The period between 1985 and 1995 was a turning point in Burgundy. During this time, many Burgundian domaines renewed efforts in the vineyards and gradually set a new course in winemaking, producing deeper, more complex wines. Today, the Burgundy wine industry is reaping the rewards of those efforts.
Burgundy is in some ways the most terroir-oriented region in France; immense attention is paid to the area of origin, and in which of the region's 400 types of soil a wine's grapes are grown. As opposed to Bordeaux, where classifications are producer-driven and awarded to individual chateaux, Burgundy classifications are geographically-focused. A specific vineyard or region will bear a given classification, regardless of the wine's producer. This focus is reflected on the wine's labels, where appellations are most prominent and producers' names often appear at the bottom in much smaller text.
Chablis wines are labeled using a similar hierarchy of Grand Cru, Premier Cru, and Village wines, plus Petit Chablis as a level below Village Chablis. Wines from Beaujolais are treated still differently.
In general, producers are always allowed to declassify their wine in steps to a lower-ranked AOC if they wish to do so. Thus, a wine from a Grand Cru vineyard may be sold as a Premier Cru from that vineyard's village, a Premier Cru wine may be sold as a Village wine, and so on. This practice will almost invariably mean the declassified wine will have to be sold at a lower price, so this is only practiced when something is to be gained overall in the process. One motive may be to only include vines of a certain age in a Grand Cru wine, to improve its quality and raise its prestige and price, in which case the wine coming from younger vines may be sold as a Premier Cru at a lower price. Overall, such a practice may allow a producer to keep a higher average price for the wine sold.
In total, around 150 separate AOCs are used in Burgundy, including those of Chablis and Beaujolais. While an impressive number, it does not include the several hundred named vineyards (lieux-dits) at the Village and Premier Cru level, which may be displayed on the label, since at these levels, only one set of appellation rules is available per village. The total number of vineyard-differentiated AOCs that may be displayed is well in excess of 500.
In 2003, the Burgundy vineyards (including Chablis but excluding Beaujolais) covered a total of 28,530 hectares (70,500 acres). Côte d'Or as a whole, including Hautes Côtes de Beaune and Hautes Côtes de Nuits, covered 8,000 hectares (20,000 acres), of which the heartland of Côte de Nuits covered 1,700 hectares (4,200 acres) and Côte de Beaune 3,600 hectares (8,900 acres).
In 2000, Burgundy had a total of 3,200 wine domaines (compared to 50 in the early 19th century), of which 520 were in the department of Yonne, 1,100 in Côte-d'Or and 1,570 in Saône-et-Loir. Generally, the small growers sell their grapes to larger producers, merchants called négociants, who blend and bottle the wine. The roughly 115 négociants who produce the majority of the wine only control around 8% of the area. Individual growers have around 67% of the area, but produce and market only around 25% of the wine. Some small wineries produce only 100–200 cases/year, while many producers make a few thousand cases/year.
Grower/producer-made wines can be identified by the terms Mis en bouteille au domaine, Mis au domaine, or Mis en bouteille à la propriété. The largest producer is Maison Louis Latour in Beaune with 350,000 cases/year. The négociants may use the term Mis en bouteille dans nos caves (bottled in our cellars), but are not entitled to use the estate-bottled designation of the grower/producers. Most négociants tend to use the term Mis en bouteille par... (bottled by...).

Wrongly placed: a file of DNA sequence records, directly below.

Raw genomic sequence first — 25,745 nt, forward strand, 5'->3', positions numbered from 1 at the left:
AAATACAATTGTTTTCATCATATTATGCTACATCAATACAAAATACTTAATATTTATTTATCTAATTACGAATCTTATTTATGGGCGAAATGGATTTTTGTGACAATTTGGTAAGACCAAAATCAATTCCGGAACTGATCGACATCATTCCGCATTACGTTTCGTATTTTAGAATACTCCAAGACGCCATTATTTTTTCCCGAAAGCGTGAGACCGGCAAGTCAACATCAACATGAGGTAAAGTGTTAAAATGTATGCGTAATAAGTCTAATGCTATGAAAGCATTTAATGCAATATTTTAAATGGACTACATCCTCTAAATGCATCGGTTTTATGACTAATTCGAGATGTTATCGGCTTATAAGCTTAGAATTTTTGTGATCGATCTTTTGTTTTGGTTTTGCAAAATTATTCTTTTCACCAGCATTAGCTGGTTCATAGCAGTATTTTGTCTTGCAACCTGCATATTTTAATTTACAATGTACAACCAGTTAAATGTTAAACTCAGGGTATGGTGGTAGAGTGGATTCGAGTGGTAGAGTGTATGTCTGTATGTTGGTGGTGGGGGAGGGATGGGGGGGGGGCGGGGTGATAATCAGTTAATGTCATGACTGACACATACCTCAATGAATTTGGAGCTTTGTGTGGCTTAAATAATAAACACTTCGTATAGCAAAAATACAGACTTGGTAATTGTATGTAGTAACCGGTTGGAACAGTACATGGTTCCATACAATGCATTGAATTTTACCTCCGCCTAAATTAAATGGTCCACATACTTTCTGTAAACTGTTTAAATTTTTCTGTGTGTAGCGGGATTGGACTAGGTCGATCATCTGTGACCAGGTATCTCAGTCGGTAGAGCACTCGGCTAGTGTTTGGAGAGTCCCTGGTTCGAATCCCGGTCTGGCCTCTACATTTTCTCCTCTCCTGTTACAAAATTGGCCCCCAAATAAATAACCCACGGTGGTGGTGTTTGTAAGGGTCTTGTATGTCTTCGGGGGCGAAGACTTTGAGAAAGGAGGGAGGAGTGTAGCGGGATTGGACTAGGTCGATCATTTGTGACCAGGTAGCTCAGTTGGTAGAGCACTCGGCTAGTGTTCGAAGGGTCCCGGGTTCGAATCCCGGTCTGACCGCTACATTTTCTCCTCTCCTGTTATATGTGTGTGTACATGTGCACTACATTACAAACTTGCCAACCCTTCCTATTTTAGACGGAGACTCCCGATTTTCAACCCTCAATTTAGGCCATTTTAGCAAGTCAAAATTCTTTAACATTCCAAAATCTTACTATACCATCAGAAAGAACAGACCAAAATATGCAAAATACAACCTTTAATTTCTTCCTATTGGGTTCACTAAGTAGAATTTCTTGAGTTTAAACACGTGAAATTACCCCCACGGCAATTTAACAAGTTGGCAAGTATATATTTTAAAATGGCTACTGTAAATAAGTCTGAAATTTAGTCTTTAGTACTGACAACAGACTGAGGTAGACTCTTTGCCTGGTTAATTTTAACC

Of the white grapes, Chardonnay is the most common. Another grape found in the region, Aligoté, tends to produce cheaper wines which are higher in acidity. Aligoté from Burgundy is the wine traditionally used for the Kir drink, where it is mixed with black currant liqueur. Sauvignon blanc is also grown in the Saint Bris appellation. Chablis, Mâcon wines and the Côte d'Or whites are mostly produced from 100% Chardonnay grapes.
Of the red grapes, the majority of production in the Côte d'Or is focused on the Pinot noir grape, while the Gamay grape is grown in Beaujolais. In the Côte de Nuits region, 90% of the production is red grapes.
Rules for the red Burgundy appellations, from regional to Grand Cru level, generally allow up to 15% of the white grape varieties Chardonnay, Pinot blanc and Pinot gris to be blended in, but this is not widely practiced today.
Its renown goes back many centuries; in 1522 Erasmus wrote: "O happy Burgundy which merits being called the mother of men since she furnishes from her mammaries such a good milk" This was echoed by Shakespeare, who refers in King Lear to "the vines of France and milk of Burgundy".
British wine critic Jancis Robinson has stated that "price is an extremely unreliable guide" and "what a wine sells for often has more to do with advertising hype and marketing decisions than the quality contained in the bottle." While Grand Crus often command steep prices, village level wines from top producers can be found at lower price points.
In 2010, the Burgundy region experienced a notable increase in internet coverage thanks to official efforts like the online broadcast of the famous Hospices de Beaune, as well as the efforts of independent wine aficionados, such as Bourgogne Live. Some burgundies are also increasingly valued as investment wines.
Fans of Burgundy wine have been organizing events celebrating its virtues for decades. The most famous of these is La Paulée de Meursault.